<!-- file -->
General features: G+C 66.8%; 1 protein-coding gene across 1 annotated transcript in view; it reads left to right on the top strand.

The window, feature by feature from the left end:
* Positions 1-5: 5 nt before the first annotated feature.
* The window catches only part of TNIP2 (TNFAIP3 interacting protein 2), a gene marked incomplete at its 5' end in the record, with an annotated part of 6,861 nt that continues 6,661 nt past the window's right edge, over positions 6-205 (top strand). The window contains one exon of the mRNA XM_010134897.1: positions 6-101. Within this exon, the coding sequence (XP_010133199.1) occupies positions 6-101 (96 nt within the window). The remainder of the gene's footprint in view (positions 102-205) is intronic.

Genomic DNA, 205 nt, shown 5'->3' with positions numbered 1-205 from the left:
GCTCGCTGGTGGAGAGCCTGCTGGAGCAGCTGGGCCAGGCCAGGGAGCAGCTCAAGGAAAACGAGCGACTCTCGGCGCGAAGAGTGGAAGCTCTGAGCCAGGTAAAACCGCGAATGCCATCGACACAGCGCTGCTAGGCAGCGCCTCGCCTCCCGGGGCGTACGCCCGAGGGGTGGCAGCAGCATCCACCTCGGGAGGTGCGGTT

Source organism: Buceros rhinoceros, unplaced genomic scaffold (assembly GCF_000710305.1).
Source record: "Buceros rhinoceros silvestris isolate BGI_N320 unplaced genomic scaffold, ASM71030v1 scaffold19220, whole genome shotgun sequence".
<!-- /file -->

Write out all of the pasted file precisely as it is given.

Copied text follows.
General features: G+C 66.8%; 1 protein-coding gene across 1 annotated transcript in view; it reads left to right on the top strand.

The window, feature by feature from the left end:
* Positions 1-5: 5 nt before the first annotated feature.
* The window catches only part of TNIP2 (TNFAIP3 interacting protein 2), a gene marked incomplete at its 5' end in the record, with an annotated part of 6,861 nt that continues 6,661 nt past the window's right edge, over positions 6-205 (top strand). The window contains one exon of the mRNA XM_010134897.1: positions 6-101. Within this exon, the coding sequence (XP_010133199.1) occupies positions 6-101 (96 nt within the window). The remainder of the gene's footprint in view (positions 102-205) is intronic.

Genomic DNA, 205 nt, shown 5'->3' with positions numbered 1-205 from the left:
GCTCGCTGGTGGAGAGCCTGCTGGAGCAGCTGGGCCAGGCCAGGGAGCAGCTCAAGGAAAACGAGCGACTCTCGGCGCGAAGAGTGGAAGCTCTGAGCCAGGTAAAACCGCGAATGCCATCGACACAGCGCTGCTAGGCAGCGCCTCGCCTCCCGGGGCGTACGCCCGAGGGGTGGCAGCAGCATCCACCTCGGGAGGTGCGGTT

Source organism: Buceros rhinoceros, unplaced genomic scaffold (assembly GCF_000710305.1).
Source record: "Buceros rhinoceros silvestris isolate BGI_N320 unplaced genomic scaffold, ASM71030v1 scaffold19220, whole genome shotgun sequence".